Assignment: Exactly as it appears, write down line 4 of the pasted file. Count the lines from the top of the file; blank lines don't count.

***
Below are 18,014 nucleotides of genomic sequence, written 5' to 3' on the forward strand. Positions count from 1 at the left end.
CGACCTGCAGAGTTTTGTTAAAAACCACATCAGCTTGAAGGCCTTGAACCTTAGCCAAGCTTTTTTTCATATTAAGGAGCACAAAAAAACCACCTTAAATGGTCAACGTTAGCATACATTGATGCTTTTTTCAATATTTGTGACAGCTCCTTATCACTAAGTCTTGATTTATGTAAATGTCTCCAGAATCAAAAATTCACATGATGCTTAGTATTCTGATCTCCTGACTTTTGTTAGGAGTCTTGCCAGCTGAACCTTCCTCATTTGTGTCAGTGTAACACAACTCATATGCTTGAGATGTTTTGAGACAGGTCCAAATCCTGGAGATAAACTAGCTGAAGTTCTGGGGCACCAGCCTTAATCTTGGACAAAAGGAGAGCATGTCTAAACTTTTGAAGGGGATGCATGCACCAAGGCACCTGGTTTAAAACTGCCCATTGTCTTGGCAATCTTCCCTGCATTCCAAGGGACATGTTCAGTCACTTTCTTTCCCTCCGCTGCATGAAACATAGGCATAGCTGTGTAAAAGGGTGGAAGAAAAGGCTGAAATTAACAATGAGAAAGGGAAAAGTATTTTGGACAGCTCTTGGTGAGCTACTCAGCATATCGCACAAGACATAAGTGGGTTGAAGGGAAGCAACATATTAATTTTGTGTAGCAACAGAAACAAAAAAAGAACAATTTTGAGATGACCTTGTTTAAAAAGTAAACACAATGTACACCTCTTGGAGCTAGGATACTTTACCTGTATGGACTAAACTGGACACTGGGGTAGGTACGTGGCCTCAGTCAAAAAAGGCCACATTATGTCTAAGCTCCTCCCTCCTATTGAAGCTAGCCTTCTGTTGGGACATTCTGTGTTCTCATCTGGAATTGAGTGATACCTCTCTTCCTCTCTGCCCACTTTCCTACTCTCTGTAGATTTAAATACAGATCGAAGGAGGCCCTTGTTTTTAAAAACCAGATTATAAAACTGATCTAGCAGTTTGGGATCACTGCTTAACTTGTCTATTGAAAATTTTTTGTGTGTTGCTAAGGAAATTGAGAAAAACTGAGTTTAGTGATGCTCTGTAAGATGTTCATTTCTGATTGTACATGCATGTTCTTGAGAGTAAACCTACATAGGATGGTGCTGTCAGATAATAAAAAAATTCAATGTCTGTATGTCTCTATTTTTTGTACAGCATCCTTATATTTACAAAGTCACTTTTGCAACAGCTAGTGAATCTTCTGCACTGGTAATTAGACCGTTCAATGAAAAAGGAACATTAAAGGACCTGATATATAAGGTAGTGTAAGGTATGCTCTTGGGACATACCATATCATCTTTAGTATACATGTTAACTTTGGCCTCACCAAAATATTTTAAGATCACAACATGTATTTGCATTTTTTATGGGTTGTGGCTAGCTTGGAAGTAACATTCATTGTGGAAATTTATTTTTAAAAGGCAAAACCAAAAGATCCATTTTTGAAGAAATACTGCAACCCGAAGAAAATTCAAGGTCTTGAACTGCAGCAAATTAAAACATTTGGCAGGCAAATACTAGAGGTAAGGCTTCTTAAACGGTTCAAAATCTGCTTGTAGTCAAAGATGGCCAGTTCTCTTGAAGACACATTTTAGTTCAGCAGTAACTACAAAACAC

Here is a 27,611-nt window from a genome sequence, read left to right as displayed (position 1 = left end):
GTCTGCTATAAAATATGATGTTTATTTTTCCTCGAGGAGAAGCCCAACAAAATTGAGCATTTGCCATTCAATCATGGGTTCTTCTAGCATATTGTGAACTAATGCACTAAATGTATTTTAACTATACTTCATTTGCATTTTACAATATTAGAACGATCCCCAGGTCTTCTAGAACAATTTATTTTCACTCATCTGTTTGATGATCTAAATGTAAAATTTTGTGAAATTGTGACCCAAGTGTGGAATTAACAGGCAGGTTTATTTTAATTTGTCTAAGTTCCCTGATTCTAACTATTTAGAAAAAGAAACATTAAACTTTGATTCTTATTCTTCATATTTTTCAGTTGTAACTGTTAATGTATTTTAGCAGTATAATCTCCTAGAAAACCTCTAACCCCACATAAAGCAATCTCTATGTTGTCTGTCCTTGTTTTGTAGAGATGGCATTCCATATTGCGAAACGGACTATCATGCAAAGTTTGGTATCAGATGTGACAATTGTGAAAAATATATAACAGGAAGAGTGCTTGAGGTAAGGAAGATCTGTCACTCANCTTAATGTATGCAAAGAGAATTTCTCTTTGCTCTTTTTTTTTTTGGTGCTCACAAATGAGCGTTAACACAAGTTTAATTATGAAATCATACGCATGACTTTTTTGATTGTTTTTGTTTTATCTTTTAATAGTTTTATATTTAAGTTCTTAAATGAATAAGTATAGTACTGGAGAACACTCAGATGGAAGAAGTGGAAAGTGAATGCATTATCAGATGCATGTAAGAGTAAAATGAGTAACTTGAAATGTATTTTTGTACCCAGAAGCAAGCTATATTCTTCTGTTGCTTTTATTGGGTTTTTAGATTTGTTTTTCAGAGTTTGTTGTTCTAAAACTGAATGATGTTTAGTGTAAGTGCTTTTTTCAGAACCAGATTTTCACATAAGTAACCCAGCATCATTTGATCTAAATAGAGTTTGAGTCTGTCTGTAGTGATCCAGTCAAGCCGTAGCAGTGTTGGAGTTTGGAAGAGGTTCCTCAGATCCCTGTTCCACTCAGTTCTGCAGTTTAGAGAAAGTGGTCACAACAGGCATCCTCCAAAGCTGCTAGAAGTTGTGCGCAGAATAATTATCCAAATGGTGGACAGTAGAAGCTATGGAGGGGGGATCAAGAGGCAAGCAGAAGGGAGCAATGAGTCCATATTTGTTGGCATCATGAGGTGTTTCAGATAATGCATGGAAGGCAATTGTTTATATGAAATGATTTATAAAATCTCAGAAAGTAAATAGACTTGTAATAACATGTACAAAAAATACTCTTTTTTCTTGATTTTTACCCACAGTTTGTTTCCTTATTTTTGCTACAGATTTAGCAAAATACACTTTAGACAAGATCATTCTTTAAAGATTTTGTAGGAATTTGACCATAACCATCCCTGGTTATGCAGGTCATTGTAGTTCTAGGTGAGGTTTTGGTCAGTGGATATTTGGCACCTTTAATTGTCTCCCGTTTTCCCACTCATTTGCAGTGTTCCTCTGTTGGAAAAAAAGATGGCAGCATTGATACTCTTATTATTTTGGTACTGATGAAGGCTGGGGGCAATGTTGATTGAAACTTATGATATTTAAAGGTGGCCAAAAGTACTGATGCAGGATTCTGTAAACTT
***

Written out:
GTCTGCTATAAAATATGATGTTTATTTTTCCTCGAGGAGAAGCCCAACAAAATTGAGCATTTGCCATTCAATCATGGGTTCTTCTAGCATATTGTGAACTAATGCACTAAATGTATTTTAACTATACTTCATTTGCATTTTACAATATTAGAACGATCCCCAGGTCTTCTAGAACAATTTATTTTCACTCATCTGTTTGATGATCTAAATGTAAAATTTTGTGAAATTGTGACCCAAGTGTGGAATTAACAGGCAGGTTTATTTTAATTTGTCTAAGTTCCCTGATTCTAACTATTTAGAAAAAGAAACATTAAACTTTGATTCTTATTCTTCATATTTTTCAGTTGTAACTGTTAATGTATTTTAGCAGTATAATCTCCTAGAAAACCTCTAACCCCACATAAAGCAATCTCTATGTTGTCTGTCCTTGTTTTGTAGAGATGGCATTCCATATTGCGAAACGGACTATCATGCAAAGTTTGGTATCAGATGTGACAATTGTGAAAAATATATAACAGGAAGAGTGCTTGAGGTAAGGAAGATCTGTCACTCANCTTAATGTATGCAAAGAGAATTTCTCTTTGCTCTTTTTTTTTTTGGTGCTCACAAATGAGCGTTAACACAAGTTTAATTATGAAATCATACGCATGACTTTTTTGATTGTTTTTGTTTTATCTTTTAATAGTTTTATATTTAAGTTCTTAAATGAATAAGTATAGTACTGGAGAACACTCAGATGGAAGAAGTGGAAAGTGAATGCATTATCAGATGCATGTAAGAGTAAAATGAGTAACTTGAAATGTATTTTTGTACCCAGAAGCAAGCTATATTCTTCTGTTGCTTTTATTGGGTTTTTAGATTTGTTTTTCAGAGTTTGTTGTTCTAAAACTGAATGATGTTTAGTGTAAGTGCTTTTTTCAGAACCAGATTTTCACATAAGTAACCCAGCATCATTTGATCTAAATAGAGTTTGAGTCTGTCTGTAGTGATCCAGTCAAGCCGTAGCAGTGTTGGAGTTTGGAAGAGGTTCCTCAGATCCCTGTTCCACTCAGTTCTGCAGTTTAGAGAAAGTGGTCACAACAGGCATCCTCCAAAGCTGCTAGAAGTTGTGCGCAGAATAATTATCCAAATGGTGGACAGTAGAAGCTATGGAGGGGGGATCAAGAGGCAAGCAGAAGGGAGCAATGAGTCCATATTTGTTGGCATCATGAGGTGTTTCAGATAATGCATGGAAGGCAATTGTTTATATGAAATGATTTATAAAATCTCAGAAAGTAAATAGACTTGTAATAACATGTACAAAAAATACTCTTTTTTCTTGATTTTTACCCACAGTTTGTTTCCTTATTTTTGCTACAGATTTAGCAAAATACACTTTAGACAAGATCATTCTTTAAAGATTTTGTAGGAATTTGACCATAACCATCCCTGGTTATGCAGGTCATTGTAGTTCTAGGTGAGGTTTTGGTCAGTGGATATTTGGCACCTTTAATTGTCTCCCGTTTTCCCACTCATTTGCAGTGTTCCTCTGTTGGAAAAAAAGATGGCAGCATTGATACTCTTATTATTTTGGTACTGATGAAGGCTGGGGGCAATGTTGATTGAAACTTATGATATTTAAAGGTGGCCAAAAGTACTGATGCAGGATTCTGTAAACTT